Alas commercial success continued to elude Alice Clark. You Hit Me (Right Where It Hurt Me), which became a favourite on the Northern Soul scene, features an impassioned, hurt-filled vocal. Just like Alice’s debut single, the B-Side was a ballad Heaven’s Will (Must Be Obeyed). It features a heartfelt vocal where the secular and spiritual collide. Just like You Hit Me (Right Where It Hurt Me), Heaven’s Will (Must Be Obeyed) Heaven’s Will (Must Be Obeyed) showcased a truly talented singer. Sadly, very few people realised this. Alice Clark was one of music’s best kept secrets.

For the next couple of years, Alice Clark was cast out into the musical wilderness. Then Bob Shad at Mainstream Records decided to take a chance on Alice Clark. Mainstream Records were moving into the soul market, are were signing artists. He decided that Alice Clark fitted the bill, and signed her to Mainstream Records.

Soon, work began on Alice Clark’s debut album. A total of ten tracks were chosen. This included a trio of Bobby Hebb songs, Charms Of The Arms Of Love, Don’t You Care and Hard Hard Promises. Among the other songs were Jimmy Webb’s I Keep It Hid; Petula Clark and John Bromley’s Looking At Life; Leonard Caston’s Don’t Wonder Why; Juanita Fleming’s Never Did I Stop Loving You and Earl DeRouen’s Hey Girl. The other songs chosen were John Kander and Fred Ebb’s Maybe This Time and Leon Carr and Robert Allen’s It Takes Too Long To Learn To Live Alone. These songs became Alice Clark.

With the material chosen, producer Bob Shad set about putting a band together. Apart from guitarist Ted Dubar, the identity of the rest of the band are unknown. However, Ernie Wilkins was drafted in to arrange the songs on Alice Clark. When it was recorded, the release was scheduled for later in 1972.

By then, three years had passed since a record bearing Alice Clark’s name had been released. You Hit Me (Right Where It Hurt Me) had disappeared without trace upon its release in March 1969. Everyone must have been hoping that history wouldn’t repeat itself. Alas, it did.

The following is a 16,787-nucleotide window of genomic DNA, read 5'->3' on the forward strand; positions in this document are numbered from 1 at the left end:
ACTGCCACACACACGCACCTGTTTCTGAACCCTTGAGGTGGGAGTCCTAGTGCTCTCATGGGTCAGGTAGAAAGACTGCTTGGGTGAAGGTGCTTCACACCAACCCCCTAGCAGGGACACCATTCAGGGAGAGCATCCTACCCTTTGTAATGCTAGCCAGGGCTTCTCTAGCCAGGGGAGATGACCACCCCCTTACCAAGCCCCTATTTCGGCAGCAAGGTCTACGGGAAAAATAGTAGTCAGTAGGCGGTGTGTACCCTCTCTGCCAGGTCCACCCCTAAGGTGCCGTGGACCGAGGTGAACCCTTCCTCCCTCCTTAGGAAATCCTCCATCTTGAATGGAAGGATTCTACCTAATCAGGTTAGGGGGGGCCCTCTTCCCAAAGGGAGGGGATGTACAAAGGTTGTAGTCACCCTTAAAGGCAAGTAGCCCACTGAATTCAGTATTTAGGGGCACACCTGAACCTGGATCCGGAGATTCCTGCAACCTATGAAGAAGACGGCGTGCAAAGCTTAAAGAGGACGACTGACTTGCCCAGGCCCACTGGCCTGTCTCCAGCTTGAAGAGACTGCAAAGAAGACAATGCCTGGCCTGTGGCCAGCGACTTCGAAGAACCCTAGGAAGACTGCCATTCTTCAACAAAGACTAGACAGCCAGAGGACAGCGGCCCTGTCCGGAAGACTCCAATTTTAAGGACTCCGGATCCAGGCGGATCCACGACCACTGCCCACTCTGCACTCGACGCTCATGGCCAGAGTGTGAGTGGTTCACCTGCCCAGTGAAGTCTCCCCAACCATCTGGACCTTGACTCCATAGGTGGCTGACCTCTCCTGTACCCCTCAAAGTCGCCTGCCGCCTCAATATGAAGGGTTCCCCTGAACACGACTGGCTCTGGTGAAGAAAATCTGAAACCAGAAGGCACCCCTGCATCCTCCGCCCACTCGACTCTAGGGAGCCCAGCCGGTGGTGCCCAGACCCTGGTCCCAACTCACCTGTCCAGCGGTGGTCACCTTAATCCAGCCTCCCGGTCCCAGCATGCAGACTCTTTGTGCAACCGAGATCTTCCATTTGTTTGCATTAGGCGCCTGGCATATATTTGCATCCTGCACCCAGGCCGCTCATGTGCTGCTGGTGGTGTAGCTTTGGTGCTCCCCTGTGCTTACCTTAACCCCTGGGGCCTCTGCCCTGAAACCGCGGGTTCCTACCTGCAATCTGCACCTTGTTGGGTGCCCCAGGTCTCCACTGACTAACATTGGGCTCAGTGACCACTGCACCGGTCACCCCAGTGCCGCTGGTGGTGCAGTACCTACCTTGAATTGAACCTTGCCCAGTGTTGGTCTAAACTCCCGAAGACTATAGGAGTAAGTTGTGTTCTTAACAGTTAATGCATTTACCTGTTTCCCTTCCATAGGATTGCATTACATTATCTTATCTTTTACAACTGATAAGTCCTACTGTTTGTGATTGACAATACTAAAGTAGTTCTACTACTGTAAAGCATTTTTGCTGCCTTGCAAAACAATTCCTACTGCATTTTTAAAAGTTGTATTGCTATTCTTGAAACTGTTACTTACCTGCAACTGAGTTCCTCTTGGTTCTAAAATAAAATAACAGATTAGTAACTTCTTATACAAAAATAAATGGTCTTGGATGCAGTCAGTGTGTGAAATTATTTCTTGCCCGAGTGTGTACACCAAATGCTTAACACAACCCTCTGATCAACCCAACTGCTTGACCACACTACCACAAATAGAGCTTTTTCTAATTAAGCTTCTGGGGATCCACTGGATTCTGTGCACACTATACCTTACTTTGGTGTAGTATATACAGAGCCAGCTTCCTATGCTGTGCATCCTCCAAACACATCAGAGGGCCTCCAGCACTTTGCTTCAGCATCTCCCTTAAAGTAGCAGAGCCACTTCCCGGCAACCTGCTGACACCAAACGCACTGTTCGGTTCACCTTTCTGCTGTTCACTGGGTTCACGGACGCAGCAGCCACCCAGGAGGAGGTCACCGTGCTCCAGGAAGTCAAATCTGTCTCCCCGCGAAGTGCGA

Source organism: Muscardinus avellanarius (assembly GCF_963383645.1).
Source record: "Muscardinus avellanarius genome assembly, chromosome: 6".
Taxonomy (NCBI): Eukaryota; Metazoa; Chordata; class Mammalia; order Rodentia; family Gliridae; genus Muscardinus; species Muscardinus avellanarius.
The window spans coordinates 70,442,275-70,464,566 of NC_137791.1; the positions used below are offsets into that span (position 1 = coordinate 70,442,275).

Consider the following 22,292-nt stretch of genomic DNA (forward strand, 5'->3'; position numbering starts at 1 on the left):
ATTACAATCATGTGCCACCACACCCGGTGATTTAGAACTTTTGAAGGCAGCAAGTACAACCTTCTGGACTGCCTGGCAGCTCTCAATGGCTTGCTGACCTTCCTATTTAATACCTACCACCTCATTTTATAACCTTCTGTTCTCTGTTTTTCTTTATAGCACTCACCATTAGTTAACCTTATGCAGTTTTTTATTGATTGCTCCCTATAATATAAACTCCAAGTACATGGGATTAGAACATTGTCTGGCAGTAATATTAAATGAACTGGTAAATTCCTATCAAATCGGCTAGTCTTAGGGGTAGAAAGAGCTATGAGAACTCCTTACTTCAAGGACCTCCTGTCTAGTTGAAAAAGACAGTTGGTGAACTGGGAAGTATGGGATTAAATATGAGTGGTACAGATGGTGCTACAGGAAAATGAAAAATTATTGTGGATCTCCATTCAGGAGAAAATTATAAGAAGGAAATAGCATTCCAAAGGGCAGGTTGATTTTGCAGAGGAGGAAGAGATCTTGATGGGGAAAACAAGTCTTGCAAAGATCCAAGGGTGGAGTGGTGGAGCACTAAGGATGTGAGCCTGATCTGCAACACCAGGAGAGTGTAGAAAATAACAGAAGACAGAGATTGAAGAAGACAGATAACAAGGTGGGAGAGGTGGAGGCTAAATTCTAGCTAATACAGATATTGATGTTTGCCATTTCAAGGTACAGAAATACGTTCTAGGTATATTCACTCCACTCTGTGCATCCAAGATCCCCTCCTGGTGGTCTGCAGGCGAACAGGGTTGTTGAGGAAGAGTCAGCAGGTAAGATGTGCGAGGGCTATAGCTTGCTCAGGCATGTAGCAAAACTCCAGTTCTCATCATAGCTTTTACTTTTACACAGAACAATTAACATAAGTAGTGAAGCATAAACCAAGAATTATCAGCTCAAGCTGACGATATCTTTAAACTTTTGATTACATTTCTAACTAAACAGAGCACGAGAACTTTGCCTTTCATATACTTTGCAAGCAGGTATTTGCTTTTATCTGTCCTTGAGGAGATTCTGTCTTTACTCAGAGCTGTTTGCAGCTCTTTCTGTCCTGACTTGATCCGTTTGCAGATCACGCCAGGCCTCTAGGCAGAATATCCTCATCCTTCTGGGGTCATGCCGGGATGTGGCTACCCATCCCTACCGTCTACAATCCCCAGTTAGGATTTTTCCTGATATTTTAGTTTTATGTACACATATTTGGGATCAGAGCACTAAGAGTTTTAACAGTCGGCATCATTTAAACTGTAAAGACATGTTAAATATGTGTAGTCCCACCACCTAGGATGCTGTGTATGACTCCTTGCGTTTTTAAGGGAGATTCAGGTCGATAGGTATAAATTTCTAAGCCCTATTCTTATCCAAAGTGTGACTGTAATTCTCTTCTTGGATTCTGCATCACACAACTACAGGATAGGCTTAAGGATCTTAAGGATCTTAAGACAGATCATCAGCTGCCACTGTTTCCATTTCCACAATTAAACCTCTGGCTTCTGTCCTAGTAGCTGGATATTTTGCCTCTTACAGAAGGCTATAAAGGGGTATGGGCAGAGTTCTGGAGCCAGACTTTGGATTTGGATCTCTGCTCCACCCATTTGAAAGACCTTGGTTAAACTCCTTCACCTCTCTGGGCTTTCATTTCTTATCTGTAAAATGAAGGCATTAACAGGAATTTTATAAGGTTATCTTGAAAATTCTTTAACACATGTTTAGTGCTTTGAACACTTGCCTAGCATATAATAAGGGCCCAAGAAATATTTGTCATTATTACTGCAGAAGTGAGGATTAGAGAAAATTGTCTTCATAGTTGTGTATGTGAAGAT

I Keep It Hid was chosen as the lead single, with Don’t Wonder Why featuring on the B-Side. On its release, I Keep It Hid sunk without trace. Worse was to come. When Alice Clark was released, the album failed to find the audience it deserved. Very few copies of Alice Clark sold. That was a great shame. 

During the three years that Alice Clark had been away, she grown as a singer. She delivers a soul-baring cover of Jimmy Webb’s I Keep It Hid. It’s full of emotion hurt. Looking At Life takes on a mellow, understated and jazz-tinged sound. Suddenly, the song takes on new meaning as Alice delivers a soulful and joyous vocal. There’s a sadness in Alice’s vocal on Don’t Wonder Why, as she delivers a rueful, wistful vocal. However, wistful gives way to hope on Maybe This Time, as she sings “maybe this time love won’t hurry away?” Meanwhile, soul and jazz combine. Never Did I Stop Loving You closed side one, and is a much more uptempo track, where the band kick loose, and Alice delivers an impassioned vocal powerhouse.

Charms Of The Arms Of Love picks up where Never Did I Stop Loving You left off. It proves the perfect showcase for Alice Clark as she delivers an assured and powerful vocal. However, on the horn driven Don’t You Care, Alice combines frustration and anger, and sounds as if she’s lived and survived the lyrics. On It Takes Too Long To Learn To Live Alone, Alice delivers a vocal full of hurt, heartbreak and pain. There’s almost a cinematic quality to this breakup song. Very different is Hard Hard Promises. Horns and a Hammond organ accompany Alice as she delivers an emotive vocal powerhouse. This showcases Alice’s versatility. Hey Girl closes Alice Clark. Elements of jazz, soul and funk combine as a lovestruck Alice brings her debut album to a close.